• IMPORTANT: Only put the exact name you will be operating and advertising in item # 1 on a new business license application. Do not include acronyms like “DBA” or “AKA” in the title of your business unless that is the exact name you will operate and advertise, such as “James K. Smith DBA Smith Auto Shop”.

Business name exclusive rights:

Having a business license does not give you exclusive rights to the business name on the business license. Under Business Licensing Statutes AS 43.70 there are no restrictions on how many business licenses may have the same name; thus there may be multiple business licenses with the exact same name owned by different people. Exclusive rights, which are exercised through the courts system, may be obtained under Corporation statutes AS 10.06. For more information see below:

  • Are you an entity (i.e. corporation, LLC, etc.) which advertises and operates under the exact legal name of your entity?
    • The legal name of the following entity types are registered automatically upon incorporation or organization by the Division: corporations; limited liability companies; limited liability partnerships; limited partnerships; cooperatives; non-profit corporations; Alaska religious corporations; professional corporations; or BIDCOs.

2.   What is the difference between “unincorporated” and “incorporated”?

There are two classes of businesses: incorporated and unincorporated.

  • An unincorporated business (such as a sole proprietor or partnership) has not been granted formal corporate status by the state and is simply an extension of its owners. Unincorporated business owners control the finances of the business and are generally personally liable for the business’s profits, losses, lawsuits and liabilities.
  • An incorporated business (such as business corporation, LLC, LLP, LP, etc.) is an independent legal entity, which exists separately from its owners, and has registered with the Corporations Section of this office. Generally an incorporated business is held accountable for the corporation’s profits, losses, lawsuits and liabilities.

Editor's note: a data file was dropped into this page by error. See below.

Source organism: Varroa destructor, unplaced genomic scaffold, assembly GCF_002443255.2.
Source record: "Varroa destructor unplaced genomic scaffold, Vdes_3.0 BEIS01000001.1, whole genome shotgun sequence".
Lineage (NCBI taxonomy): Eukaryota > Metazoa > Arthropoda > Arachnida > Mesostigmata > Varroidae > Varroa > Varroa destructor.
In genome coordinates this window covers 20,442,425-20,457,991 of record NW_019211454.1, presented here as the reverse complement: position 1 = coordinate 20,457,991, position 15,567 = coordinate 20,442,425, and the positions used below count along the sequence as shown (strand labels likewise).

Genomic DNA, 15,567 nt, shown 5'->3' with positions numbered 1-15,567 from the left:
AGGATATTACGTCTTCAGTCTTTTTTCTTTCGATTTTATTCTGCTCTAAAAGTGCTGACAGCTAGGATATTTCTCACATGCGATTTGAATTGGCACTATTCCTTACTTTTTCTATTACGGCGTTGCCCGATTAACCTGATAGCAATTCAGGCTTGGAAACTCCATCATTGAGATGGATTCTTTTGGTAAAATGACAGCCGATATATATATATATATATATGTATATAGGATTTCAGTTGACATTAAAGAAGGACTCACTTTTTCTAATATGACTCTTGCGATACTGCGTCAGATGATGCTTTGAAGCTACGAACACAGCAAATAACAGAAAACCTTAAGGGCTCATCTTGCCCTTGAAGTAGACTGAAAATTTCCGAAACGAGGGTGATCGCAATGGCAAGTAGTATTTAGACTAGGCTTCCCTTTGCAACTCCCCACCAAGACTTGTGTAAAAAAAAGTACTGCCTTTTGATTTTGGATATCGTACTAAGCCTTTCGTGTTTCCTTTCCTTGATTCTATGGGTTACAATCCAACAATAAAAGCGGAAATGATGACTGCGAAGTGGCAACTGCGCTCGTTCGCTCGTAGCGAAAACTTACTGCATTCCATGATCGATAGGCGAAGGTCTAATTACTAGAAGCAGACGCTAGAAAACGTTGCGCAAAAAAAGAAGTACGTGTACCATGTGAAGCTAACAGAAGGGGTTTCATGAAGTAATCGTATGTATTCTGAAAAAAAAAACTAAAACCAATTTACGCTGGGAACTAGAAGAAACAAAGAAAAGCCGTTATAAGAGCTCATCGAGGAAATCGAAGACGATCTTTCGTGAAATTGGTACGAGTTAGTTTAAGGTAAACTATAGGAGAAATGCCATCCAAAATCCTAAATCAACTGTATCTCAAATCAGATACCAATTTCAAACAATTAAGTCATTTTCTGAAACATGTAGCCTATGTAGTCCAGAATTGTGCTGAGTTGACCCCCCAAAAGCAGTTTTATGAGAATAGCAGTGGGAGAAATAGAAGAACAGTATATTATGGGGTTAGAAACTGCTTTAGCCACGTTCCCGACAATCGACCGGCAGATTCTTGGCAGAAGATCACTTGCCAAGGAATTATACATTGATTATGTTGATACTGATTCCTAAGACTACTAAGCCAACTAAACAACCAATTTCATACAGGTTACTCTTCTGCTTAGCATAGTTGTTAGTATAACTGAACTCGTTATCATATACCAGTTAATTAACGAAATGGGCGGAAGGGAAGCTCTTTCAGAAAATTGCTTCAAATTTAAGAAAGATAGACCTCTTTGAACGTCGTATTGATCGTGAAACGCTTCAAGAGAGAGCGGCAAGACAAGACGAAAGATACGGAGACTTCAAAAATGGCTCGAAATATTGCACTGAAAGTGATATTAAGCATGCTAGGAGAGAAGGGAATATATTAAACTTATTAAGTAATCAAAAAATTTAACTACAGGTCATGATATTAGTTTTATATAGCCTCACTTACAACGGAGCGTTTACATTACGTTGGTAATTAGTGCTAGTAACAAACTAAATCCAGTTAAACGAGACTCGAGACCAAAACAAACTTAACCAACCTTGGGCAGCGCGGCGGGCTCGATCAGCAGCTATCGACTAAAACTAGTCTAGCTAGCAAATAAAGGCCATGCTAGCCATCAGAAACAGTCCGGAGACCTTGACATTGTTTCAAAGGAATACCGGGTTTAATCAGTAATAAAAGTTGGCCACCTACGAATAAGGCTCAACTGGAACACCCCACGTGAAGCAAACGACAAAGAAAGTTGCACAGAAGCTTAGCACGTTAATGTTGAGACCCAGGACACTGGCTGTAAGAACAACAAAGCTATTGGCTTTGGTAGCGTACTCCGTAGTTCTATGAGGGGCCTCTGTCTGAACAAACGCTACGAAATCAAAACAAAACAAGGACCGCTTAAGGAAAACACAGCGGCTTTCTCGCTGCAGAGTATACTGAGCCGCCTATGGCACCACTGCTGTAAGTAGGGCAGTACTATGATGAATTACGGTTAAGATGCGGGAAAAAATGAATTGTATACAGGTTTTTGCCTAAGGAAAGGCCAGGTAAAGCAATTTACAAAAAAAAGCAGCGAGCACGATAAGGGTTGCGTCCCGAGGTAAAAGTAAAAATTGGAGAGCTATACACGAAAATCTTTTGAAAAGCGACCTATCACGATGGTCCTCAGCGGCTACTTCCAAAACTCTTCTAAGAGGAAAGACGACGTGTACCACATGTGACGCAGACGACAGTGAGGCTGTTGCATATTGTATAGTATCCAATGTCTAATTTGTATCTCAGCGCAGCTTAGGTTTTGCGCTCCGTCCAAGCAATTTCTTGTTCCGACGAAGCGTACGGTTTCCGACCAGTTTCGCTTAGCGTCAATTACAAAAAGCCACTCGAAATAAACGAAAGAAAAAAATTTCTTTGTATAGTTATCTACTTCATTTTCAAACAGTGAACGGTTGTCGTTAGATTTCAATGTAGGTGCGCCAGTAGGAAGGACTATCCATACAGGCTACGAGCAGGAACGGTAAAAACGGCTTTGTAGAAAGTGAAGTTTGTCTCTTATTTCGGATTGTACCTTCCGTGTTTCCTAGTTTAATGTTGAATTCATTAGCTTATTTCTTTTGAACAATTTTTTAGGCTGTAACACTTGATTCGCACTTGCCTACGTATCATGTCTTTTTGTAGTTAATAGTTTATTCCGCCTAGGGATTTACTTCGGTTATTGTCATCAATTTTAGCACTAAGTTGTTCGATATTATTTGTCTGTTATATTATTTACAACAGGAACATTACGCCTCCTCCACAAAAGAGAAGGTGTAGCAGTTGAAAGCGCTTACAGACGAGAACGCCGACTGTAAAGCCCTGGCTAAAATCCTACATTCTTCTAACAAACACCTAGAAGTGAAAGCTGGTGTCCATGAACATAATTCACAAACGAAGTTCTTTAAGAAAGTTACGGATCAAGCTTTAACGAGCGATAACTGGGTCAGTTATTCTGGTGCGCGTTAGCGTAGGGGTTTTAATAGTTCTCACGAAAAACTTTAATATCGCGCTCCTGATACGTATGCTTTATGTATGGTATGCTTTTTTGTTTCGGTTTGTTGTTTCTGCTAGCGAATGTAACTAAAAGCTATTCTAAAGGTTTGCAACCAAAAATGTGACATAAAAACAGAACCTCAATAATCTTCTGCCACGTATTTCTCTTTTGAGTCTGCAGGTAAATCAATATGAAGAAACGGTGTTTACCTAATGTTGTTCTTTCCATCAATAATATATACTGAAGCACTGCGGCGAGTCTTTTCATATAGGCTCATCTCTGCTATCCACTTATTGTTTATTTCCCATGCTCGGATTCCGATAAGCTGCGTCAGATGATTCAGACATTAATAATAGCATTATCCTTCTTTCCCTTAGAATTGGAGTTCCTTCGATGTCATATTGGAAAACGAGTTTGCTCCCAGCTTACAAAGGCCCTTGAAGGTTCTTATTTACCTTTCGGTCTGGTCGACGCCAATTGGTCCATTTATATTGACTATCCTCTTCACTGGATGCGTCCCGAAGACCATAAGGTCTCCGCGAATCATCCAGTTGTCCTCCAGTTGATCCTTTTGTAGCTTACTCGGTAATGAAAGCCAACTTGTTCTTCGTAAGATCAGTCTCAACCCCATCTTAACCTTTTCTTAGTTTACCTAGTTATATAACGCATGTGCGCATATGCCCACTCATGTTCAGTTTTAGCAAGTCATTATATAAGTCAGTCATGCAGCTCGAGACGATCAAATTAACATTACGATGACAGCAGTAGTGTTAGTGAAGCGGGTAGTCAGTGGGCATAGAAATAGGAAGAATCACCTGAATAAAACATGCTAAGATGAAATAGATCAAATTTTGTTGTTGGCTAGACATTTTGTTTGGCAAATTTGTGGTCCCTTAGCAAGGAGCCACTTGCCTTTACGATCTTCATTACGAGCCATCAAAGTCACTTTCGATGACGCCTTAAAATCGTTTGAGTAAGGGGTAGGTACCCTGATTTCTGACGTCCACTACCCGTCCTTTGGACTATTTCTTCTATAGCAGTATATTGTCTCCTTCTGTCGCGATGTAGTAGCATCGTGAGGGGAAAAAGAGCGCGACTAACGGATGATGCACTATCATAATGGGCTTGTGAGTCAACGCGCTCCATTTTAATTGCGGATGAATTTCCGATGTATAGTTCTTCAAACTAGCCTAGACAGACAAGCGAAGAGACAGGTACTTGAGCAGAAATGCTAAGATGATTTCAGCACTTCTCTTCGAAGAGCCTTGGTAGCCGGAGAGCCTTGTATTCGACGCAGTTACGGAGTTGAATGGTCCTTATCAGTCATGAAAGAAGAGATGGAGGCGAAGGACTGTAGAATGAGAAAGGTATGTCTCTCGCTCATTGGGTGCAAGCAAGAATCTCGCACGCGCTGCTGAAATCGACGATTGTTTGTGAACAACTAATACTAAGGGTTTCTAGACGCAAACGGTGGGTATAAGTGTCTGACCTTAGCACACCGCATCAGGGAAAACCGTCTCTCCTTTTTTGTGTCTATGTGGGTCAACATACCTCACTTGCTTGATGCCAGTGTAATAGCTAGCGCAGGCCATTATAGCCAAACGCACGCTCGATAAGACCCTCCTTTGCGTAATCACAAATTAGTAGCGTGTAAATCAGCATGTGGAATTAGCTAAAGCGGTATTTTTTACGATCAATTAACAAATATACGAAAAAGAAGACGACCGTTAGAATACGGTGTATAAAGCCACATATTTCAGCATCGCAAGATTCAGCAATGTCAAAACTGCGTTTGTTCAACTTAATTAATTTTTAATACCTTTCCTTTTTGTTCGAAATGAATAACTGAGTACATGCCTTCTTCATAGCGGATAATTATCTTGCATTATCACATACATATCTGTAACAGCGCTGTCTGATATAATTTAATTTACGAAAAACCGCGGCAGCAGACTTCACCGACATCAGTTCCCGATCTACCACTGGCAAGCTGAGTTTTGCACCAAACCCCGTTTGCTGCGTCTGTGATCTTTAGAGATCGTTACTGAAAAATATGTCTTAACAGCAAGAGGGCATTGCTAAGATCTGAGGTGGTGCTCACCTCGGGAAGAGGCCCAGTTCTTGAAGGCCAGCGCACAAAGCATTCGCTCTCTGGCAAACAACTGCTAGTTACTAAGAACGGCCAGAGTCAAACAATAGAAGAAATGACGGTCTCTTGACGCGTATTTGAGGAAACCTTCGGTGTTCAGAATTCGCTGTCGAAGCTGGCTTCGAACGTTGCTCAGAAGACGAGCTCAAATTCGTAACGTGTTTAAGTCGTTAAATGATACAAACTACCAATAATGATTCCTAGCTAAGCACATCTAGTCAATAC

NOTE: for federal tax purposes, the Internal Revenue Service has separate entity classification rules pertaining to unincorporated businesses and incorporated entities; for more information go to: IRS

IMPORTANT: The business class (incorporated or unincorporated) and business structure you choose will have significant legal and tax implications. You are encouraged to seek the advice of a professional, such as a Certified Public Accountant (CPA) and/or Attorney to help you determine which business class, and subsequent business structure, best fits your specific business needs.

3.   What is a Sole Proprietorship?

A sole proprietorship is an unincorporated business owned and run by one (1) individual with no distinction between the business and the owner. Because there is no legal distinction between the owner and their business, a sole proprietorship is not considered a separate legal “person” or entity.

Management:
A sole proprietorship is controlled by the one (1) individual owner.

Liabilities:
The sole individual owner is personally liable for the debts and liabilities of the business. This means the owner of a sole proprietorship runs the risk of losing their own personal property due to business debts and liabilities. For more information consult an attorney.

Taxes:
The business owner’s profits are taxed at the owner’s personal tax rate. If you operate the business on a day to day basis, you may be subject to self-employment taxes. For more information regarding Federal taxes go to: IRS. For more information regarding local taxes, including sales tax, contact your local municipality or government. For further assistance consult a tax accountant or CPA.

How to get started with this Division:
After you have chosen your business structure, to learn more about registering your business prior to engaging in business activity with the Division of Corporation, Business and Professional Licensing, go to: How To Get Started.

Tip: Filings to the different sections of this division may be submitted at the same time.